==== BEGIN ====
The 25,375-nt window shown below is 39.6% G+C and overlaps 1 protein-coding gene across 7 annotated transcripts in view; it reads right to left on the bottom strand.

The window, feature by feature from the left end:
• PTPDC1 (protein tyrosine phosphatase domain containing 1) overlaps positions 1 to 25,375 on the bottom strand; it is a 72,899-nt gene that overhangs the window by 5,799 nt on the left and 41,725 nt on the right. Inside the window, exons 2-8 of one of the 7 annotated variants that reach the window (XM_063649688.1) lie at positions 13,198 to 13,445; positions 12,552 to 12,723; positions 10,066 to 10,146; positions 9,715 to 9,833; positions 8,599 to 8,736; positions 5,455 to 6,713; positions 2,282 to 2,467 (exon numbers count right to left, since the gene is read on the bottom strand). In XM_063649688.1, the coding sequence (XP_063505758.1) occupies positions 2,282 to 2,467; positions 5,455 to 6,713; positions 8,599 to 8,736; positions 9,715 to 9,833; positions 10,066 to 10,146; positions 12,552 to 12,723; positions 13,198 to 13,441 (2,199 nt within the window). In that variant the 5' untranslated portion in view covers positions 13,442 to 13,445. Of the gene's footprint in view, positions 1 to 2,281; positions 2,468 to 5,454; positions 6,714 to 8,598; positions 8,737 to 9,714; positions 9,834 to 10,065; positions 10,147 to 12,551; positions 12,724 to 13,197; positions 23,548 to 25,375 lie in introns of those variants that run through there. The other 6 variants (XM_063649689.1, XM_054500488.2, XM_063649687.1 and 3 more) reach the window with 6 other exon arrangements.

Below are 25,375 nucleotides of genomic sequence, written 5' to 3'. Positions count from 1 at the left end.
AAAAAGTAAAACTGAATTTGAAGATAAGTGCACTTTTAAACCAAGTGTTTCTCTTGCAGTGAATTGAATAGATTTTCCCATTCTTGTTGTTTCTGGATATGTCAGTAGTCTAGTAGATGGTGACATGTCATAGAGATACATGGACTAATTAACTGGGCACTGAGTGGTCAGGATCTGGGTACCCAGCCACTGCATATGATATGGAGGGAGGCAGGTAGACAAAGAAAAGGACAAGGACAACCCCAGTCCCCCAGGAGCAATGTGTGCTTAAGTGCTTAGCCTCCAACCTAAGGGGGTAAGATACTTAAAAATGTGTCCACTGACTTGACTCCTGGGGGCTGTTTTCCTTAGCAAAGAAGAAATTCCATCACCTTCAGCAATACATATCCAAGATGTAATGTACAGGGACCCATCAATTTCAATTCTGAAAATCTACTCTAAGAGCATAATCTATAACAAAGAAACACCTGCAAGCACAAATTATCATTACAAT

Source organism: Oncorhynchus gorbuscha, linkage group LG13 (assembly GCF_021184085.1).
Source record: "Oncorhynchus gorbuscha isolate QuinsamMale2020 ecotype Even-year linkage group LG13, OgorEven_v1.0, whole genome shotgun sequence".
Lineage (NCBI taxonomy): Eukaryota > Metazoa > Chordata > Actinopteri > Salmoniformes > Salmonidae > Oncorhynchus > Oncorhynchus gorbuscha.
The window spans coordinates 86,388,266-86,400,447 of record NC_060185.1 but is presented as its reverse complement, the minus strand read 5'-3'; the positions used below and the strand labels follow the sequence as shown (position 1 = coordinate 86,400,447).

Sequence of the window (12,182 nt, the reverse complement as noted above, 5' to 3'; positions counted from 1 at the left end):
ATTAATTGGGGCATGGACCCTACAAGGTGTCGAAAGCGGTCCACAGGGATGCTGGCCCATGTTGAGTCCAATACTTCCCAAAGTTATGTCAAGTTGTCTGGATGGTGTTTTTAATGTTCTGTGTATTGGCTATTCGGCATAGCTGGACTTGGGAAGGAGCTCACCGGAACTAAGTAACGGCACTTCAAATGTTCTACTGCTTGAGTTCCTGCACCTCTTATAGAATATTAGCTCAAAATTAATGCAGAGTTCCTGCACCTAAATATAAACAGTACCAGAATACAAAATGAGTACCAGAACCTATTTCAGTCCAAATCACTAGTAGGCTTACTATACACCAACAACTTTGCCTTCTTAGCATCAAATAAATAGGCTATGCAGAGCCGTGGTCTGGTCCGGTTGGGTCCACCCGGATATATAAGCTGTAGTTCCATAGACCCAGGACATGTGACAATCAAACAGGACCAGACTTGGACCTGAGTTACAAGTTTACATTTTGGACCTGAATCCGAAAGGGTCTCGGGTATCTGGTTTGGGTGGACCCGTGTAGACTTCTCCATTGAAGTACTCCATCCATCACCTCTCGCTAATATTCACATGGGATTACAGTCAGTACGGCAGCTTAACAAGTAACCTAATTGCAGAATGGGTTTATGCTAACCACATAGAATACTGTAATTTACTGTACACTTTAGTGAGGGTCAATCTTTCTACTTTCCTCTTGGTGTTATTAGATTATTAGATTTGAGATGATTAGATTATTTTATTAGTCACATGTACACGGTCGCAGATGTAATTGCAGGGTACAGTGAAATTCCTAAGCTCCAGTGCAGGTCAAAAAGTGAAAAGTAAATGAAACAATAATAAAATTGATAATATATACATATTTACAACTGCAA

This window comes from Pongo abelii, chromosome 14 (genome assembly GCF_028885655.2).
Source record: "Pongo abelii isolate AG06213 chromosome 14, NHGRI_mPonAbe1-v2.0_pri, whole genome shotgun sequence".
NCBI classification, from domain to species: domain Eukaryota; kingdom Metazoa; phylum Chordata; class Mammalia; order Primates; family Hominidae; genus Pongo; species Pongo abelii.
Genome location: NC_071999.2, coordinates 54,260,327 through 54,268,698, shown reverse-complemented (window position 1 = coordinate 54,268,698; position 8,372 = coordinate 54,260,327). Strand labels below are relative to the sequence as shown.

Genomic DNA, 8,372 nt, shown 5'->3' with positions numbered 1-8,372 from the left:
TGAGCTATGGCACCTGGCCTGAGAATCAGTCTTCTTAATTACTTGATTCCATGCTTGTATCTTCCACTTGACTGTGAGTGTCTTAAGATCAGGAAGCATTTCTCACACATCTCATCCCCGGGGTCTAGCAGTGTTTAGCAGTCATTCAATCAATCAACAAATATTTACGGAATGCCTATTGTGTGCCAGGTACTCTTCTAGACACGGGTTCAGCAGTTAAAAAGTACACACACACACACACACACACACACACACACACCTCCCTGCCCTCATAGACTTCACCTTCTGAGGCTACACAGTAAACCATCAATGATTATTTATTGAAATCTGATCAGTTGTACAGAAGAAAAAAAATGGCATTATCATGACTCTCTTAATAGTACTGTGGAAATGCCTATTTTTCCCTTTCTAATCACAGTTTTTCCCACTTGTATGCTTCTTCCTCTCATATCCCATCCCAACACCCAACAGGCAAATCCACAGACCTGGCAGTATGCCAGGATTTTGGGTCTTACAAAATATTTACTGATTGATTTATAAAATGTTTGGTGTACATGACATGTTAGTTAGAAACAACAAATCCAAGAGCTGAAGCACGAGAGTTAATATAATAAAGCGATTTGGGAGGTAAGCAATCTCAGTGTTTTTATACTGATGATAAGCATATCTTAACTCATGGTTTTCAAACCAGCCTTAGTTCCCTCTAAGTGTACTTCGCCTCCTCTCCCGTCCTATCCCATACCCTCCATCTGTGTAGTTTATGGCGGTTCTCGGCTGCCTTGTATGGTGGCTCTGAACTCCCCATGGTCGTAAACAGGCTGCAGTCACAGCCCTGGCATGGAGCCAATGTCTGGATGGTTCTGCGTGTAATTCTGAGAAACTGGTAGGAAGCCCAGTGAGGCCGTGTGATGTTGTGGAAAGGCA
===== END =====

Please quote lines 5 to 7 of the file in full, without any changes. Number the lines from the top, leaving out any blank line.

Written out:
AAAAAGTAAAACTGAATTTGAAGATAAGTGCACTTTTAAACCAAGTGTTTCTCTTGCAGTGAATTGAATAGATTTTCCCATTCTTGTTGTTTCTGGATATGTCAGTAGTCTAGTAGATGGTGACATGTCATAGAGATACATGGACTAATTAACTGGGCACTGAGTGGTCAGGATCTGGGTACCCAGCCACTGCATATGATATGGAGGGAGGCAGGTAGACAAAGAAAAGGACAAGGACAACCCCAGTCCCCCAGGAGCAATGTGTGCTTAAGTGCTTAGCCTCCAACCTAAGGGGGTAAGATACTTAAAAATGTGTCCACTGACTTGACTCCTGGGGGCTGTTTTCCTTAGCAAAGAAGAAATTCCATCACCTTCAGCAATACATATCCAAGATGTAATGTACAGGGACCCATCAATTTCAATTCTGAAAATCTACTCTAAGAGCATAATCTATAACAAAGAAACACCTGCAAGCACAAATTATCATTACAAT

Source organism: Oncorhynchus gorbuscha, linkage group LG13 (assembly GCF_021184085.1).
Source record: "Oncorhynchus gorbuscha isolate QuinsamMale2020 ecotype Even-year linkage group LG13, OgorEven_v1.0, whole genome shotgun sequence".